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Big City Rock

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Album Review

Big City Rock's 2006 full-length LP bears the name Big City Rock, as did their three previous EPs, so there should be little surprise that this major-label debut also shares a bunch of songs from those EPs. Four songs, to be exact, which is nearly half of this ten-song album, but just because these are the same tunes doesn't mean they sound exactly the same. Since their 2004 EP, Big City Rock has added a member and has signed to a major, recording their album with Brian Malouf and Fountains of Wayne's Adam Schlesinger; it was mixed by superstar Chris Lord-Alge, best known for his work with Green Day, Bon Jovi, Faith Hill, Alanis Morissette, Stone Temple Pilots, and Savage Garden. In the hands of Malouf, Schlesinger, and Lord-Alge, Big City Rock now has a sound that fits their name: it's absolutely huge and shiny, playing up their new wave and '80s arena rock influences, but sounding modern, particularly in how it pushes the hooks to the front of the mix, whether they're sung or on a guitar or keyboard. Some bands would sound crushed or needlessly inflated when given this kind of treatment, but it fits BCR better than the relatively direct production of their EPs. After all, they make big music, so they need a big soundstage, and they get it here, but it doesn't come across as empty pomp and circumstance, thanks in part to the savvy professionalism of their producers, but mainly due the group's considerable pop skills. At their best, Big City Rock sounds like a power pop spin on U2, a group that embraces the cinematic soundscapes of War and The Unforgettable Fire, but has fun as they kick out infectious hooks and sing about girls, which is a bit of a relief after the stylized classicism of How to Dismantle an Atomic Bomb. There are allusions to U2 scattered throughout Big City Rock — "I Believe in You" and "Better Place" have the stately throb of vintage mid-'80s U2, while "Kind" has a keyboard riff that uncannily echoes the Edge, particularly "I Will Follow" — but they're hardly the only band that can be heard here; there are equal parts of Echo & Bunnymen and New Order in the atmospheric surfaces, while vocalist Nate Bott can recall Sting when he reaches his upper register (as he does on "Shelter"), or Michael Hutchence when he swaggers. In fact, INXS is nearly as accurate a touchstone as U2, since Big City Rock incorporates the chilly sounds of new wave into a sound that pulsates like rock & roll but is truly anchored by incessantly catchy pop hooks. But unlike the stylized, self-conscious retro-rock of the Killers, Big City Rock's '80s fixation sounds organic and not dated, since they have genuine pop skills and have a palpable sense of excitement to their music. Best of all, Big City Rock is something that is rare in the '80s-fixated modern rock of the mid-2000s — it's pure, unabashed fun, and that goes a long way in making this an excellent debut.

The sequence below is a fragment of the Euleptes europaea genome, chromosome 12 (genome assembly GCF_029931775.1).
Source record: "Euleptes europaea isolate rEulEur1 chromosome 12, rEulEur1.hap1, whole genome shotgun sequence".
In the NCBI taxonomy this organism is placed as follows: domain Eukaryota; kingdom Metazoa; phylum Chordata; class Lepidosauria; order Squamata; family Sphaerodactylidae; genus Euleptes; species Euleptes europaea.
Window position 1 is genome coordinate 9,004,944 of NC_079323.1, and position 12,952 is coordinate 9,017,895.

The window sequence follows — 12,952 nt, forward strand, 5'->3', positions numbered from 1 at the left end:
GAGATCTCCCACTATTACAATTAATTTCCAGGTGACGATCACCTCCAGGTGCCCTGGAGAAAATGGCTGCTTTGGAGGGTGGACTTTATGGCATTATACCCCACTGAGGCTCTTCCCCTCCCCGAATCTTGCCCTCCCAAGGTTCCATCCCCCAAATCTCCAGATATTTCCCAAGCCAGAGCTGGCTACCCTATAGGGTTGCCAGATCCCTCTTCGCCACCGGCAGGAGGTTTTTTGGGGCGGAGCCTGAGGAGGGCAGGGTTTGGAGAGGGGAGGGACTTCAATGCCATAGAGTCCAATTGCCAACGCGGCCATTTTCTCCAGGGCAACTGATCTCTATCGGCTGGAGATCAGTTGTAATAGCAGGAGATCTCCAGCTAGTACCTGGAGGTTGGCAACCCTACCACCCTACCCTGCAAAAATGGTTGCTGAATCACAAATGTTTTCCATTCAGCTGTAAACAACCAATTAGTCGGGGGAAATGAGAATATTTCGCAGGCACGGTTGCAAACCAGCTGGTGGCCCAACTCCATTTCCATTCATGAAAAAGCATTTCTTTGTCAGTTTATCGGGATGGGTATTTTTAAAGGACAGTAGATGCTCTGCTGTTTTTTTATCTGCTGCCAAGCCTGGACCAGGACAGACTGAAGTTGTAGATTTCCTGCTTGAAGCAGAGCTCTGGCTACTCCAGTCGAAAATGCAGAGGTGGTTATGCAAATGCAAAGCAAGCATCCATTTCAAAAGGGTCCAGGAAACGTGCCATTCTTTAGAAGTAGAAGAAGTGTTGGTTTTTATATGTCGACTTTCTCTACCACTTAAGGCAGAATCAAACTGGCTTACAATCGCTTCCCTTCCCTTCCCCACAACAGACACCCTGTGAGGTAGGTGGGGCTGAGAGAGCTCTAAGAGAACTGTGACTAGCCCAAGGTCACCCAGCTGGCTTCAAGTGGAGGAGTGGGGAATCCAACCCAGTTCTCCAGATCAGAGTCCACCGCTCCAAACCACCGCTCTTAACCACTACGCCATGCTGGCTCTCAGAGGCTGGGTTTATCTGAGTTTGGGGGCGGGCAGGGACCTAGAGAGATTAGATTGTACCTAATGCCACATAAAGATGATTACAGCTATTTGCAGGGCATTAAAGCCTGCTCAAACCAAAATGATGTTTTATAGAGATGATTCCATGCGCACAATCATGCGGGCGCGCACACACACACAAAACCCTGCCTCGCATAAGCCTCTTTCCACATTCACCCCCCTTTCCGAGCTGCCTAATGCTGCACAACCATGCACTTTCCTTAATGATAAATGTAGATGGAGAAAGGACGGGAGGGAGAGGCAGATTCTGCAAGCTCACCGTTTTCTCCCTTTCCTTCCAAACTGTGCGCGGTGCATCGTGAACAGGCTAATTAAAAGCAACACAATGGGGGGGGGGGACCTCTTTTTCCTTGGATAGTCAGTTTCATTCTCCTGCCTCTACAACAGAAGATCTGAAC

Biography

Formed: 2001 in Los Angeles, CA

Genre: Rock

Years Active: '00s

Forming in Los Angeles circa 2001, Big City Rock take their name to heart with dancey, keyboard-littered rock numbers that exhibit unabashed '80s pop influences alongside an arena rock attitude to make U2 proud. Working their way through the crowded L.A. scene, the members of Big City Rock found themselves opening sold-out shows for bands like Rooney and Phantom Planet by late 2002. The band self-released the first of two self-titled EPs that same year, with the second following a year later. A tour...
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Big City Rock, Big City Rock
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